In late 2008, the AEC started the modernisation of its intranet to improve the quality, accessibility and timeliness of information and communication. An external specialist was engaged to provide advice on a recommended strategic direction for the redevelopment and, to ensure a user-centred design, undertake the user consultation and information gathering phase with management and staff.
The AEC now has a vision and direction for the intranet redevelopment, and a roadmap outlining the key tasks to achieve it. This is underpinned by a content governance framework and a high-level infrastructure that supports a single entry point for all staff to access corporate and operational information.
In 2009–10, the AEC will build on work undertaken during 2008–09 to deliver a more effective and user-friendly intranet system.
The AEC website was an important medium for providing electoral information in various formats. The website operated efficiently, handling approximately one million users, in excess of 76 million hits and 14 million page views during 2008–09.
No significant changes were made to the AEC website (www.aec.gov.au) during 2008–09; however, website usage increased by around 25 percent as compared to usage in the last non-election financial year, 2006–07.
In Figure 10, a significant increase in website usage can be seen during the election years of 2004–05 and 2007–08.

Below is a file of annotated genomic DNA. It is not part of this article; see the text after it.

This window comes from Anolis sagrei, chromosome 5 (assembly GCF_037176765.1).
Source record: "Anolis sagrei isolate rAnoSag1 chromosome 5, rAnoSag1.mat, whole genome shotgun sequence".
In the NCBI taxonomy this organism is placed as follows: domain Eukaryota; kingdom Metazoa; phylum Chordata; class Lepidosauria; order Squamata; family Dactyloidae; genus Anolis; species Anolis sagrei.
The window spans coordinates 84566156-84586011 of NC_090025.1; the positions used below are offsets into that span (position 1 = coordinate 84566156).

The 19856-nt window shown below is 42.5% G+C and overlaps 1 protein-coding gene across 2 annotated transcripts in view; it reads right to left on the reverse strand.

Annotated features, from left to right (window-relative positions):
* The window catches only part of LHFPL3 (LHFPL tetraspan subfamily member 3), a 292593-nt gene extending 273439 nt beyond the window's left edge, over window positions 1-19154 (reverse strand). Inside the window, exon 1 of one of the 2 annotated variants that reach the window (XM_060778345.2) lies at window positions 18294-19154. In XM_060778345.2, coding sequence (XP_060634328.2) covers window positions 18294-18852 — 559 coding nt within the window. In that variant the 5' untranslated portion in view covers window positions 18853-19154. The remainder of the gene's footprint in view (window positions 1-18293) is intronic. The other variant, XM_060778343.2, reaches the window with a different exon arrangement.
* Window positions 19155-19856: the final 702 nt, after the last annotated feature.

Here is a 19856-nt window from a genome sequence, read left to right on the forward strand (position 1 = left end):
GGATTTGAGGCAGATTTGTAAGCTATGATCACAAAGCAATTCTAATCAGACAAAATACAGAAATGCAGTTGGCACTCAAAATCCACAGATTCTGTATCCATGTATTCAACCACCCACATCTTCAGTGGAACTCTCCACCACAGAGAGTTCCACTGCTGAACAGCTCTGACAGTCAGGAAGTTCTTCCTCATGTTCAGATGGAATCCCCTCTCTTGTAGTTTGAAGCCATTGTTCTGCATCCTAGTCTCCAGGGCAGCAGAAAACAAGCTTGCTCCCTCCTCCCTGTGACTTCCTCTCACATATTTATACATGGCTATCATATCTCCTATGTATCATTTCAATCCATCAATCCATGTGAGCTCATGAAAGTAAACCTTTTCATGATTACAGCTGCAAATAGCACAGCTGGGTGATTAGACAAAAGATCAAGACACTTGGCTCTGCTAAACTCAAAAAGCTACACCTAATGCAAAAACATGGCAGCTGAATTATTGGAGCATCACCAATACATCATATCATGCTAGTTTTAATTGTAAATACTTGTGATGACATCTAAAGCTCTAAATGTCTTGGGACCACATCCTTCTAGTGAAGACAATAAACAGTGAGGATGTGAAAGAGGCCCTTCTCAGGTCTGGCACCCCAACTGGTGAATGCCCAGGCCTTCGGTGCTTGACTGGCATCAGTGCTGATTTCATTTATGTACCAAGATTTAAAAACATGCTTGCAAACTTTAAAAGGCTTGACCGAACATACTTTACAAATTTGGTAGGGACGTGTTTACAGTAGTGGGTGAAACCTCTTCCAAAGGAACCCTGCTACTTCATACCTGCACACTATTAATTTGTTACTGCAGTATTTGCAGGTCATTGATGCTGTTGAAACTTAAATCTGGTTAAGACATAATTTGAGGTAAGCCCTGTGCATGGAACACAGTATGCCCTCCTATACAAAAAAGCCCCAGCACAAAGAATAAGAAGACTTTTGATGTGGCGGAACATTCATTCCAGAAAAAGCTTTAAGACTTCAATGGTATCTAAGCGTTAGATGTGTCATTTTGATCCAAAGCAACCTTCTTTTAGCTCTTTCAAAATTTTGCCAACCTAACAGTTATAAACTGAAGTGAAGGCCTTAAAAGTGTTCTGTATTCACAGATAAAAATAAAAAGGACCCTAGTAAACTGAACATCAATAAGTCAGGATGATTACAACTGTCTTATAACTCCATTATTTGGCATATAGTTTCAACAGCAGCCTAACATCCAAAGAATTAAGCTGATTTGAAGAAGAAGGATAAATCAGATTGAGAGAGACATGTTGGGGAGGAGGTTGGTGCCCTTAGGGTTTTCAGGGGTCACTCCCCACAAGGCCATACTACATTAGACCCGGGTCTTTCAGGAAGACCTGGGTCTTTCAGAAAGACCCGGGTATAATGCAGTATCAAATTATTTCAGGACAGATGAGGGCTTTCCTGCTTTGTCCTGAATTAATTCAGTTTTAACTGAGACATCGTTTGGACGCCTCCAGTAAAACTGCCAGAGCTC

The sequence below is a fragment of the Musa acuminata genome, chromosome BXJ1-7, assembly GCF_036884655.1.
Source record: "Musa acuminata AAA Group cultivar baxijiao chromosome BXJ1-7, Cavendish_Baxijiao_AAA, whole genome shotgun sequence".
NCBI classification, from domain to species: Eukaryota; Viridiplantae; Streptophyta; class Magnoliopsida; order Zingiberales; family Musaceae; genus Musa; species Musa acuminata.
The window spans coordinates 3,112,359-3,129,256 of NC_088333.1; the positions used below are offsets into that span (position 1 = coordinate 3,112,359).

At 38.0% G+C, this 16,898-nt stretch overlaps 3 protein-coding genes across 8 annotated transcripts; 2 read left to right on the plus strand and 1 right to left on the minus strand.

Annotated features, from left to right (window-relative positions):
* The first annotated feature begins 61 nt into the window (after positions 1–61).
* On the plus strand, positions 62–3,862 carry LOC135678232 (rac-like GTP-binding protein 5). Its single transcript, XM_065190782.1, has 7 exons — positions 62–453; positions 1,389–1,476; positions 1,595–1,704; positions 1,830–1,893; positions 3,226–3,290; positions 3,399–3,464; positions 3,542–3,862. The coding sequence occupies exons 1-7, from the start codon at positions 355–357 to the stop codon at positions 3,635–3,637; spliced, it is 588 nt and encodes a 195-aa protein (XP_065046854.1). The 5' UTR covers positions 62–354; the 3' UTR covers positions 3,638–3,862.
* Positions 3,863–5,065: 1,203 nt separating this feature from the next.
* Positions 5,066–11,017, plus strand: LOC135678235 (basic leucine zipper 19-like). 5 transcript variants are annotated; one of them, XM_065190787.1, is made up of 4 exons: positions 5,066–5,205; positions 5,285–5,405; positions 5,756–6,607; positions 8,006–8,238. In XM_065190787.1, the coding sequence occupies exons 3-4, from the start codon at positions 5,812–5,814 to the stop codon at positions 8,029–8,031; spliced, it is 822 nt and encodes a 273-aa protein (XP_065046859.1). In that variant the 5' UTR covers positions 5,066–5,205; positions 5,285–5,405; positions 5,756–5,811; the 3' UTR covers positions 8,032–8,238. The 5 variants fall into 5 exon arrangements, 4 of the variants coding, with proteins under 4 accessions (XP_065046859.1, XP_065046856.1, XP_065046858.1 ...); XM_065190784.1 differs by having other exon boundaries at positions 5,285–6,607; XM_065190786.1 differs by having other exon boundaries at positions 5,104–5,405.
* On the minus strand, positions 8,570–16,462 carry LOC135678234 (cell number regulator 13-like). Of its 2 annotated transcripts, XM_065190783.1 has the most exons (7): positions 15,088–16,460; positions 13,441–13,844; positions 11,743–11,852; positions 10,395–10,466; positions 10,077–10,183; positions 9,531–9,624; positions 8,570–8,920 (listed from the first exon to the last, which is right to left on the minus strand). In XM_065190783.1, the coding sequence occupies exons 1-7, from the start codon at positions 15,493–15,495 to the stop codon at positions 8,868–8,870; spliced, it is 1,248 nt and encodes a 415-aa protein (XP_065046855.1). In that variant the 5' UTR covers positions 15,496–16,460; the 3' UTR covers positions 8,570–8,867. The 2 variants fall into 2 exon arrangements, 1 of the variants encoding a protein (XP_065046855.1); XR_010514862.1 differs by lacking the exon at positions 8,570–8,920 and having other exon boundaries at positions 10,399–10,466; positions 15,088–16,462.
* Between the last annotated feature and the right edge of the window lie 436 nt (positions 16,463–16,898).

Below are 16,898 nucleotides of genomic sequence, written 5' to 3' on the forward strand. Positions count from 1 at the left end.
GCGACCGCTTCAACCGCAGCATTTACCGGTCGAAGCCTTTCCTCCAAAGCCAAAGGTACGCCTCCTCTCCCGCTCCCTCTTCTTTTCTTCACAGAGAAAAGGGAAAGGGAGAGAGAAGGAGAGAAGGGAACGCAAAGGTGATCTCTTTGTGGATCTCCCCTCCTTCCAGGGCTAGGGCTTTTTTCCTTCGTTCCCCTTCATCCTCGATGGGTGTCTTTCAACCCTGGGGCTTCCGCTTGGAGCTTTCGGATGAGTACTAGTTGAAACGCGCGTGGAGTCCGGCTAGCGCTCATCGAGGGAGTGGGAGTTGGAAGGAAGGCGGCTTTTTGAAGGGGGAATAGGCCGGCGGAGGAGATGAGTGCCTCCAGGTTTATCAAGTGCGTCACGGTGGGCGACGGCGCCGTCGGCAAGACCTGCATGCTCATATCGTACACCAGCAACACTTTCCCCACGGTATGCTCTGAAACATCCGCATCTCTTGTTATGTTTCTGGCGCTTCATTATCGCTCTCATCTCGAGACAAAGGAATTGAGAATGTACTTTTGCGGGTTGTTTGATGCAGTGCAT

The range of information services and products the AEC provides ensures the public has access to accurate and timely electoral information. These services and products include:
During non-election periods, telephone calls to the national inquiries number (13 23 26) are diverted to the caller's nearest divisional office through an automated facility based on postcodes. During state and territory electoral events, call diversion facilities are provided to automatically direct callers to the appropriate service. In 2008–09, diversions were used for the Western Australian state election and referendum, New South Wales local council elections, Queensland state election and the by-elections in Lyne and Mayo, as well as Enrol to Vote Week.
During election periods, the AEC operates a dedicated national election call centre and fulfilment service. Following the successful partnership with Centrelink in 2004 and 2007, the AEC has commenced preparations to collaborate with Centrelink again for the next federal election.
The general customer inquiry email service (email@example.com) was well used, receiving almost 17 000 requests for information, including more than 6000 overseas elector inquiries in 2008–09. A number of clients continued to choose to email scanned enrolment forms to the AEC for processing.
The AEC's telephone interpreter service (provided by VITS LanguageLink) delivered 16 dedicated language lines. Mandarin, Cantonese and Arabic were the three most commonly used languages for AEC enquiries. More than 5300 interpreter calls were received, with a peak during July 2008 of 1200 calls – well in excess of the monthly average of 447 calls. This peak was due to the large increase in the number of Continuous Roll Update letters mailed.